MARY SCHIAVO, CNN TRANSPORTATION ANALYST: Yes, and you know, there have been disastrous crashes in Philadelphia where over speeding was involved, et cetera, but most of the time when you have a derailment and accidents, it is something with the rails. The rails are not on straight or there's an obstruction, and so this is a more typical situation. And again, there are many things that could have given the train indications, the conductor indications that there was a problem on the track, but we won't know whether the rails were outfitted with the most up-to-the-minute safety equipment that would have alerted them to this or if the rockslide happened moments before the train arrived.
BOLDUAN: Or just as the train arrived, too. That is an interesting point. But if the rockslide had happened previously, there are some ways for those in the charge of the train to know about this, and what should happen? If they could avoid any of the rockslides, obviously, what is the way to do it?
SCHIAVO: Well, there are many new systems, and certainly not on all of the tracks of the United States. In fact, on very few. But some systems are installed on the track to give the train and the rail operator indications of the conditions of the tracks, and it is two- way communication systems of the track itself, and it is a smart rail if you will, and it is on very few track systems. And this was a big subject of the conversation after this the deadly derailment in Philadelphia a year or so ago. And of course, the rail administration and others have called upon the installation of these more up-to-the- date safety equipment systems on all of the tracks. It's a just a matter of time and expense. They do have those on that particular section of track, and whether it is on the section that this Amtrak train was traveling over, we don't know.
And also, Amtrak does not own the rails for which it travels. Rails in the United States are owned by many rail lines and the owner is responsible for keeping up that track.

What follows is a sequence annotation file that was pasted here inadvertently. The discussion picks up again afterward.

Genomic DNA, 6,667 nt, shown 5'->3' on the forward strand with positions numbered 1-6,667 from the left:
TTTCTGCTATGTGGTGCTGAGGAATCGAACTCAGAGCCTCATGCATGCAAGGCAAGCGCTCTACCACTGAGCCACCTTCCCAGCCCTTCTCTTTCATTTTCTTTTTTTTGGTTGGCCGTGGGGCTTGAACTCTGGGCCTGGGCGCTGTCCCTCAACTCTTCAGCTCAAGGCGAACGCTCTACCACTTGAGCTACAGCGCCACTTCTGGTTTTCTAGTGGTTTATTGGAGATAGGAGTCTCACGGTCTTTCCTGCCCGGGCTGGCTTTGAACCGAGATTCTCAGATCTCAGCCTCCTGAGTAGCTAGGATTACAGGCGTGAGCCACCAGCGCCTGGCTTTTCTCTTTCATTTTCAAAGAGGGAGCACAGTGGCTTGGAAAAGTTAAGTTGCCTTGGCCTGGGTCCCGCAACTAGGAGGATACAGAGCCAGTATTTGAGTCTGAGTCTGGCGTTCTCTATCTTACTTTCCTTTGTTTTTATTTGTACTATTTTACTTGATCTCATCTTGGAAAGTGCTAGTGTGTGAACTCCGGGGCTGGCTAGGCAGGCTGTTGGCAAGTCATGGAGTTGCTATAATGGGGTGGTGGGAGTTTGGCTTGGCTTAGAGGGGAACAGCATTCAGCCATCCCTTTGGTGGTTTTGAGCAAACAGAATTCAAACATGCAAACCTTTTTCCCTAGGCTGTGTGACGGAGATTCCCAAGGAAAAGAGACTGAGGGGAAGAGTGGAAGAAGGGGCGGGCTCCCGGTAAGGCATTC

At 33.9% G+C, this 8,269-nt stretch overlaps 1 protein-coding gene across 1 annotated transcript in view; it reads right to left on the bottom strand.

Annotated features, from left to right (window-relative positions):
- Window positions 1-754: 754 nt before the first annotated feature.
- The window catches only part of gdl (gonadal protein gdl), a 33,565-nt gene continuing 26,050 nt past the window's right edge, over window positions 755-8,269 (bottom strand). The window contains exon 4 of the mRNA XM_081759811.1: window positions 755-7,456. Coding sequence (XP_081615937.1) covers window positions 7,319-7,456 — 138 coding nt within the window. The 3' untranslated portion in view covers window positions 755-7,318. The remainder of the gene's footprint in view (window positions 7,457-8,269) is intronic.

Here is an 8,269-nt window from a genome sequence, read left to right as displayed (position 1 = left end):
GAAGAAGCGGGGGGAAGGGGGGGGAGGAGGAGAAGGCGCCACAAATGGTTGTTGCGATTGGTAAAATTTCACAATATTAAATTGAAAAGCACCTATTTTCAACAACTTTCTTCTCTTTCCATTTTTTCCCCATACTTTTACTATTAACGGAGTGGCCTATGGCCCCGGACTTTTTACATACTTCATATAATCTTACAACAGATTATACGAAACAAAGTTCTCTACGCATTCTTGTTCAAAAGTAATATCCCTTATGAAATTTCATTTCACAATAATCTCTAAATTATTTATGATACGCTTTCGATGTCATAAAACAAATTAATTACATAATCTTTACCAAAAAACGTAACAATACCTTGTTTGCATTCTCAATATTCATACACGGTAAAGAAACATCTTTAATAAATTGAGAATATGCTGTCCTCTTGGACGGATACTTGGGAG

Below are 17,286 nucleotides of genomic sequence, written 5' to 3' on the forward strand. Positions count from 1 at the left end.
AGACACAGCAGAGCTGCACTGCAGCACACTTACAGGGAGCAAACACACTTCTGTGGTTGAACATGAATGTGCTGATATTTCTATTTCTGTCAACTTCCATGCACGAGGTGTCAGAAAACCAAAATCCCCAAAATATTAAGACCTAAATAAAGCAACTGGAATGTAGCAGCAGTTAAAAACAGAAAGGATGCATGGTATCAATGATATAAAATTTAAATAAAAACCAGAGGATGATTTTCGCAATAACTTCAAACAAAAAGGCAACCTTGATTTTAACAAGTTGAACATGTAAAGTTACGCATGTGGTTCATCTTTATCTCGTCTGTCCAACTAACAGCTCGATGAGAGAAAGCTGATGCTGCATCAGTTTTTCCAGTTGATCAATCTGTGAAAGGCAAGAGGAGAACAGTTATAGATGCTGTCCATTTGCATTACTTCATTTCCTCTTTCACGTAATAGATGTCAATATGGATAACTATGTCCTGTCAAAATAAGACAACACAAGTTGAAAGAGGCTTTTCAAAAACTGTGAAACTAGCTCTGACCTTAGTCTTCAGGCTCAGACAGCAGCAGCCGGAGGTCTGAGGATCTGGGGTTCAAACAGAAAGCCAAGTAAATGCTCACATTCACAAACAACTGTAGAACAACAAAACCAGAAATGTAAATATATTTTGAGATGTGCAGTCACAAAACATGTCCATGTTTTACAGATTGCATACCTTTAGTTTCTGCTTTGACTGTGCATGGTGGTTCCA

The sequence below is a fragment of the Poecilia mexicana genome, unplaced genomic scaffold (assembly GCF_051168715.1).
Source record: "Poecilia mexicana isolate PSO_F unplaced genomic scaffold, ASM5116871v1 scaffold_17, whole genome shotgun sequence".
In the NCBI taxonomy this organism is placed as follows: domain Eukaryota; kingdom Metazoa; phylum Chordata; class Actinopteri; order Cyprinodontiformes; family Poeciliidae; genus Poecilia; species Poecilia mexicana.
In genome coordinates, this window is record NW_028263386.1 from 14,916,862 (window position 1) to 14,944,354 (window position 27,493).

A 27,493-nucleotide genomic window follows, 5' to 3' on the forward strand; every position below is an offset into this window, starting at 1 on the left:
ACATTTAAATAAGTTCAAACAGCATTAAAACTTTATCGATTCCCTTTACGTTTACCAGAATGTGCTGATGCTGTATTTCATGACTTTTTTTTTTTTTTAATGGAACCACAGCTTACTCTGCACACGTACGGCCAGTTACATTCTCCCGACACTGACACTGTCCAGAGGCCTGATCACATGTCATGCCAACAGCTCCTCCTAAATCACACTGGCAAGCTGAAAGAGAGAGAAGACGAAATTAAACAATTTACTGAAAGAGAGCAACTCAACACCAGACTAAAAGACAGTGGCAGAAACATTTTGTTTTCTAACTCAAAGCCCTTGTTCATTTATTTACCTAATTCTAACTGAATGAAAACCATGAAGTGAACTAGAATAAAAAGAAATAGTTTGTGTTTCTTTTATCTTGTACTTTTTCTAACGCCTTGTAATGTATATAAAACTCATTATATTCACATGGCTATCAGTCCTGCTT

BOLDUAN: Something that we have talked about in past conversations when it comes to the train derailments.
And, Mary, thank you very much.
We're going to be following this. But as you can see, a recap, Amtrak is confirming a train derailment in Vermont. This was a train that was heading south from Vermont. It was heading to Washington, D.C. Four folks being transferred to hospitals as we speak. 98 passengers were on the train. Their injuries not seeming to be life threatening. But we'll continue to follow this and bring you any updates.
BERMAN: Let's hope those injuries stay minor.
And any minute now, we'll hear from South Carolina's govern on the historic rainfall and flooding there. Rescue efforts under way at this moment. We will bring you the governor's remarks, live, straight ahead.
[11:57:19] BERMAN: Governor Nikki Haley, of South Carolina, right now briefing reporters on what's going on in that state. Historic flooding. Her response --
NIKKI HALEY, (R), SOUTH CAROLINA GOVERNOR: We don't want to have to come out to rescue you and, much worse, we don't want to have you added to the number of fatalities. And we do ask people to avoid that and just watch TV for the pictures.
We are looking at now 550 roads and bridges that are closed. And what you will see happen is, as the water is shifting down, we will preposition where the roads are closed. Roads are closed now in the upstate. You'll start to see road closures down from the midlands down to the low country as that water flows. So don't be surprised. If there is a road that's open now, that doesn't mean it is going to be staying open. You will probably some roads closed, and that is something we are watching carefully as the water flows. And we are working with all of our team members here, and Secretary Hall.
Of the 550 roads closed, 500 of those are in Columbia and in the Columbia area. DPS has responded to almost 2700 total calls. 910 were collisions that they responded to.
The biggest challenges that we face is following the wave of the water from the midlands down to the coast. Road closures, trying to monitor those and make sure that we we're watching those properly. Debris removal, now we're getting to that point to where we are looking for downed trees, any sort of limbs or things that are getting in the way.
The good news is that we are getting into the assessment-and-recovery mode, so a lot of that is where we can start to assess the damage to really start making some good decisions on how we can go and get people back into a protected situation but also back into a recovery situation.
Water issues, we have quite a few water issues that we are seeing either people are without water or contaminated water. So we do want people to be extremely careful as they're going on with this water issue.